In college I took a class about fairy tales. Because I’m a female born in the late ’80s, my favorite part of the course was inevitably the week of Disney movies. The professor, a native German, told us that he was shocked by how much Americans love these movies. I mean, love with a burning passion. We tried to explain that they were a big part of our childhood, but he probably still thought we were silly.
So when I saw the commercials for Beauty and the Beast in 3D, I reeeeeally wanted to see it. Not because of the addition of 3D — that was actually kind of a drawback. I just didn’t want to miss the opportunity to see one of my all-time favorite animated films on the big screen. An invitation to a friend’s birthday party, which included a trip to the movie, was just the excuse I needed. There’s no shame in a group of twenty-something women attending a Disney movie with no kids in sight. Right?
It’s worth mentioning that this was my first 3D movie experience. I guess the lack of theater trips throughout college caused me to be a little behind on the 3D trend. And honestly, I always suspected that it was a gimmick more than an exciting development in film. Beauty and the Beast was perhaps not the best introduction to the technique because it was never intended to be in 3D. Most of the previews were in 3D as well, and that probably gave me a better sense of what 3D can do. The illusion of an object flying off the screen was certainly a new one. (Never mind that it was a berry bounced off The Rock’s pecs. Click here is you require proof.)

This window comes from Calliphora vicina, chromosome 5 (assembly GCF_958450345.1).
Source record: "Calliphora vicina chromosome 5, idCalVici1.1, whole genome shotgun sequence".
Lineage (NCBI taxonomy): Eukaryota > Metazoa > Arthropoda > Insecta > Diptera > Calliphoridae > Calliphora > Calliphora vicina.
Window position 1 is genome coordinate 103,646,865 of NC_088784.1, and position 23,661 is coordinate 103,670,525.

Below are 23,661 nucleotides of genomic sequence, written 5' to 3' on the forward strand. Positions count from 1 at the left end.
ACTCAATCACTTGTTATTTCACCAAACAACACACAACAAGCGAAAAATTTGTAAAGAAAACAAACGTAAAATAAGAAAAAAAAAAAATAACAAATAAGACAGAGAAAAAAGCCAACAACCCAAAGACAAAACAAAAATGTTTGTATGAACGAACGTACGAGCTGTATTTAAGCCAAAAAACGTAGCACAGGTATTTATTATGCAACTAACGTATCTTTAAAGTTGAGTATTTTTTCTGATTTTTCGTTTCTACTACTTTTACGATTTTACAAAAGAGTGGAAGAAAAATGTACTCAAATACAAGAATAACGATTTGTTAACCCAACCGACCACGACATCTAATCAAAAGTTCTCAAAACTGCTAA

But what about the main event? I enjoyed seeing a very familiar film in a new way, both on the big screen and in three dimensions. I could hear the intricacies of the musical score. I could see details that I had seemingly never noticed on a TV set. The 3D did its best work in detailed landscapes. For instance, the beautiful opening shot of the Beast’s castle through the forest or Belle exploring the castle hallways. 3D enhances the feeling of depth in a visual image (duh), so it makes sense that these scenes would have the most 3D potential. However, in shots of the characters, it felt odd to see them appear to exist on different planes. To me the 3D often felt like the image was layered. The closest layer might contain Belle, then a middle layer might contain the Beast, and the farthest layer might contain the backdrop. It was a striking effect, but not the way I experience the world through my eyes.
Perhaps the best part of the movie was the little girl sitting next to me. She was probably two or three years old, sitting on her mother’s lap. This child found the Beast absolutely terrifying. Now I’m not saying that frightened children amuse me, but her presence helped me see the movie with fresh eyes. And yes, when you haven’t seen him before, the Beast is scary! In any number of dimensions. And Belle is still the patron princess of all girls who love books.